Based on such inputs received from the operator, the control circuitry 48 operates to control generation of welding power output that is applied to the welding wire for carrying out the desired welding operation, for example, via control signals transmitted to the power conversion circuitry 42. Based on such control commands, the power conversion circuitry 42 is adapted to create the output power that will ultimately be applied to the welding wire at the welding torch 18. To this end, as noted above, various power conversion circuits may be employed, including choppers, boost circuitry, buck circuitry, inverters, converters, and so forth. Still further, in the embodiment of FIG. 2, the control circuitry 48 also includes interface circuitry 56 configured to interface with the electronics of the welding wire feeder 14 during operation. The interface circuitry 56 is coupled to the processing circuitry 50 as well as to components of the welding wire feeder 14. Further, the processing circuitry 50 provides control signals associated with the weld operation to the welding wire feeder 14 via a cable 58 coupled to the interface circuitry 56. As before, the welding power unit 12 and the welding wire feeder 14 may be coupled to one another via the bundle 20 of cables, and the welding torch 18 may be coupled to the welding wire feeder 14 via the cable bundle 28.

In the illustrated embodiment, the gas supply system 16 includes one or more fluorine-containing gas sources 57 and one or more shielding gas sources 59. That is, the illustrated gas supply system 16 is configured to supply a fluorine-containing gas flow (e.g., including CF4, F2, CF2Cl2, similar fluorine containing gas, or any mixture thereof) and a shielding gas flow (e.g., including Ar, He, CO2, O2, N2, or any mixture thereof) to a flow control system 60 located in the welding wire feeder 14. In other embodiments, the shielding gas sources(s) 59 may not be used and the flux supplied by the flux supply system 17 may substantially provide a shielding atmosphere over the weld pool while the fluorine-containing gas scavenges the residual hydrogen from the weld pool. In the depicted embodiment, the gas supply system 16 individually delivers the gases to the flow control system 60 via one or more shielding gas conduits 62 (e.g., conduit bundle) and one or more of fluorine-containing gas conduits 64 (e.g., conduit bundle). In another embodiment, the gas supply system 16 may be coupled to a single premixed gas source (e.g., 2% CF4 in 98% Ar/CO2 1:1) that may couple to the flow control system 60 via a single gas conduit, similar to the embodiment of FIG. 1.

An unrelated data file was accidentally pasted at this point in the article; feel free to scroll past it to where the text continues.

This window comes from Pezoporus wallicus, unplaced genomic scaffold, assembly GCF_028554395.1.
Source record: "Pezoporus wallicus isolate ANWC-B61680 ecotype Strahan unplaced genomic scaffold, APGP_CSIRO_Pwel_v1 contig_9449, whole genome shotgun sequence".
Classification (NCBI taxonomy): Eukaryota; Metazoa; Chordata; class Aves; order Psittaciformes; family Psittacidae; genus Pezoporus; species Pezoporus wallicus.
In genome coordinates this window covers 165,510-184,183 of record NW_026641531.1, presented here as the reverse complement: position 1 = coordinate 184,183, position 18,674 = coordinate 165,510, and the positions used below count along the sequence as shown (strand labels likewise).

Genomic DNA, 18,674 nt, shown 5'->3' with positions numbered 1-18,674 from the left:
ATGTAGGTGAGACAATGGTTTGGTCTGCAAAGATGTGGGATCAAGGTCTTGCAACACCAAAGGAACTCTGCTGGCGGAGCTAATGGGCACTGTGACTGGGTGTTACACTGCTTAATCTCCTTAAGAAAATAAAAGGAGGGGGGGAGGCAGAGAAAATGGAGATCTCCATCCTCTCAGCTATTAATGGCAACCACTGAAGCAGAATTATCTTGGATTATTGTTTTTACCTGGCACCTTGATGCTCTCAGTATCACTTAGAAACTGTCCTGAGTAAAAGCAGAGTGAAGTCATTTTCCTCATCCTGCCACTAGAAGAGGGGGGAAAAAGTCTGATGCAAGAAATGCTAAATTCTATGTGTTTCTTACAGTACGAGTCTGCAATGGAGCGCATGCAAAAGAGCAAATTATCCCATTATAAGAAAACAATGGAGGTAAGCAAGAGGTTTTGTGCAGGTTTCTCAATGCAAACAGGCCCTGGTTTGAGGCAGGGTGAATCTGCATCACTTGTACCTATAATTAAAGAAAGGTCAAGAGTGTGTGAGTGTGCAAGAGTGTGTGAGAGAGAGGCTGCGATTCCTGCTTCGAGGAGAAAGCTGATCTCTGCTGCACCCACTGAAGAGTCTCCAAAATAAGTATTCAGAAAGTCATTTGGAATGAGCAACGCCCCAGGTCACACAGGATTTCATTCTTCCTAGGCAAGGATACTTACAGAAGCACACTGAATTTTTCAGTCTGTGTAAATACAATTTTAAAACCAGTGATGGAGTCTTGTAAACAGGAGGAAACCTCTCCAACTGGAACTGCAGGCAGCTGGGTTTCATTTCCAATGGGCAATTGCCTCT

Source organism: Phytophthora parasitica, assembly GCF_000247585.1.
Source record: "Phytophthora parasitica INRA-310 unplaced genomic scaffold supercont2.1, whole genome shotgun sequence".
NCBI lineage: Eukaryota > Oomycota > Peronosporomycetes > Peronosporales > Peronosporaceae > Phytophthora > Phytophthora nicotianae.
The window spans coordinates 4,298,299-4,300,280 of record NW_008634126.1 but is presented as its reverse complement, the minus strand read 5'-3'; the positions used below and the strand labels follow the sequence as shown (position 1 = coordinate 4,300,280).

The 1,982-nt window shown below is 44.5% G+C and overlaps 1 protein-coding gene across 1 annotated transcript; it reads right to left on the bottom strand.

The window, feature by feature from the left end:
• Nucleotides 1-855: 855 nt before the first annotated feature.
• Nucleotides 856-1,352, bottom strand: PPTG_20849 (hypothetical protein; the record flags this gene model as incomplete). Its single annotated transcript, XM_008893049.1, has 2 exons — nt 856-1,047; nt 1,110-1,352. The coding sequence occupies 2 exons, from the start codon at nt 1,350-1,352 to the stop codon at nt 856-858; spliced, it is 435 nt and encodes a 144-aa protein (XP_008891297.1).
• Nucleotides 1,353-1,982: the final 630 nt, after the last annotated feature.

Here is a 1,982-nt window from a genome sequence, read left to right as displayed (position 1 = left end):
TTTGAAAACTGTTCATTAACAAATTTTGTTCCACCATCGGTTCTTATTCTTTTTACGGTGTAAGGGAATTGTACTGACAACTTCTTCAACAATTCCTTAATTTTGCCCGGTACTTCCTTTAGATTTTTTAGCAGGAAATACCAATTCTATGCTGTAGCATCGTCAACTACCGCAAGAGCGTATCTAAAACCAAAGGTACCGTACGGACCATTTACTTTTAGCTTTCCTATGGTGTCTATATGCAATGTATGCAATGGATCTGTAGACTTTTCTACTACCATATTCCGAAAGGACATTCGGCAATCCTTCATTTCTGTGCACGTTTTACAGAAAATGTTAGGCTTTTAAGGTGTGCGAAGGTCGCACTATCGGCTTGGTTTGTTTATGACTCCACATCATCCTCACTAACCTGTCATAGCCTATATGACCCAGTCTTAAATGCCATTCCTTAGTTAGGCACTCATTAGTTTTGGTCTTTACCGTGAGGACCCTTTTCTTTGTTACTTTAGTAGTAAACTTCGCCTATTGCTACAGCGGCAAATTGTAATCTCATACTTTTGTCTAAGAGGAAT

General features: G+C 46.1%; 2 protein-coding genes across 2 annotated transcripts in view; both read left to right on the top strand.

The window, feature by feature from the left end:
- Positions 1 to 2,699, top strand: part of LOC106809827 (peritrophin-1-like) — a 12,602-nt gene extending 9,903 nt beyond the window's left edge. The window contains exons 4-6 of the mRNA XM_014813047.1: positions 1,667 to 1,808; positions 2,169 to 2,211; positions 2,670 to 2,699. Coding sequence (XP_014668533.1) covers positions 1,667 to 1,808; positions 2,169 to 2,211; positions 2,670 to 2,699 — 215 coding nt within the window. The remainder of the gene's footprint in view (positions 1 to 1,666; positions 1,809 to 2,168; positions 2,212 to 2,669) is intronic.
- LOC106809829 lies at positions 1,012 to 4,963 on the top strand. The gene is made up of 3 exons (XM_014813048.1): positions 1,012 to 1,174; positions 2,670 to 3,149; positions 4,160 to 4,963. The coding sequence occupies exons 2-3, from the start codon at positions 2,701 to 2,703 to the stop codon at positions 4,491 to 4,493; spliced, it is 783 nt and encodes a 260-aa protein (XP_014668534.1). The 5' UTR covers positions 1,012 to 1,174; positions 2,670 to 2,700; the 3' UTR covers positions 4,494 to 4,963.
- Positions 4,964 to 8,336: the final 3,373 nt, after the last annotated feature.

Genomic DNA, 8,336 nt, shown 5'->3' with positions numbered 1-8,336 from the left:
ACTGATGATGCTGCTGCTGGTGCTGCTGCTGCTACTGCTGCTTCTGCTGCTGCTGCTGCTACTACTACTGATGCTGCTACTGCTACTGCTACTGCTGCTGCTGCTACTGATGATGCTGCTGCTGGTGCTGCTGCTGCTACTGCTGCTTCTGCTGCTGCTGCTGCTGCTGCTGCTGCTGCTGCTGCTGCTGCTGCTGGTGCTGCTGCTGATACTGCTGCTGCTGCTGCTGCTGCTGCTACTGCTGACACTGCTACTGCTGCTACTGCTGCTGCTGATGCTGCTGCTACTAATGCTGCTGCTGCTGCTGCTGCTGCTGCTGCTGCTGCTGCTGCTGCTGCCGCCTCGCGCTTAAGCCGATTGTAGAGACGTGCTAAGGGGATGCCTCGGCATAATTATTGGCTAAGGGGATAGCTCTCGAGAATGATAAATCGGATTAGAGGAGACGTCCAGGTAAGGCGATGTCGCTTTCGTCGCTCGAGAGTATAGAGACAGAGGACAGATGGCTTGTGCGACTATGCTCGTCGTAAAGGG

In the HSAW system 40 of FIG. 2, the flow control system 60 may be coupled to multiple fluorine-containing gas sources 57 as well as multiple shielding gas sources 59. For example, the flow control system 60 may receive individual gas flows from two shielding gas sources 59 (e.g., Ar and CO2) via different conduits in the shielding gas conduit bundle 62, and receive three fluorine-containing gas sources (e.g., CF4, CF3Cl, and F2) via different conduits in the fluorine-containing gas conduit bundle 64, and provide a mixed gas flow from five separate gas sources. It should be appreciated that certain embodiments may employ any number of gas conduits and gas sources. In another embodiment, the flow control system 60 may receive and regulate a gas flow from one or more shielding gas sources 59 and one or more fluorine-gas sources 57 and, rather than mix the gases together, output the gases individually (i.e., via different conduits) to the welding torch 18. Additionally, the flow control system 60 includes a plurality of valves 66, and may contain a plurality of regulators, gas flow sensors, and so forth, which regulate the flow of the incoming gas flows as well as the outgoing gas flow, which traverses gas conduit 68 to reach the welding torch 18.

The shielding gas source(s) 59 may contain any of Ar, He, CO2, O2, N2, or any mixture thereof. For example, the shielding gas source 59 may contain 100% CO2, an approximately 85% Ar/15% CO2 mixture, an approximately 75% Ar/24% CO2/1% O2 mixture, an approximately 95% CO2/5% N2 mixture, 100% CO2, etc. The fluorine-containing gas source(s) 57 may contain any of CmFnXp, NF3, BF3, SiF4, F2, or WF6, or any mixture thereof. For CmFnXp, X may be a hydrogen or chlorine atom, m may be any value between 1 and 5, n may be any value between 1 and 18, and p may be any value between 0 and 18. For example, the fluorine-containing gas may be any of CF4, CF2Cl2, CF3Cl, CF3H, C2F4H2, C2FCl3, C2F4H2, C2F6, C3F6Cl2, C4F7H3, etc., or any mixture thereof. Or, for example, the fluorine-containing gas may contain an approximately 98% CF4/2% CF2Cl2 mixture, an approximately 90% CF3H/10% BF3 mixture, an approximately 85% C2F4/13% CF4/2% WF6 mixture, etc. In an embodiment, the percentage of fluorine-containing gas in the total gas flow supplied to the welding torch 18 by the flow control system 60 is between approximately 0.01% and 10%. In an embodiment, the percentage of fluorine-containing gas in the total gas flow is less than approximately 0.1%, 1%, 2%, 3%, 4%, or 5%.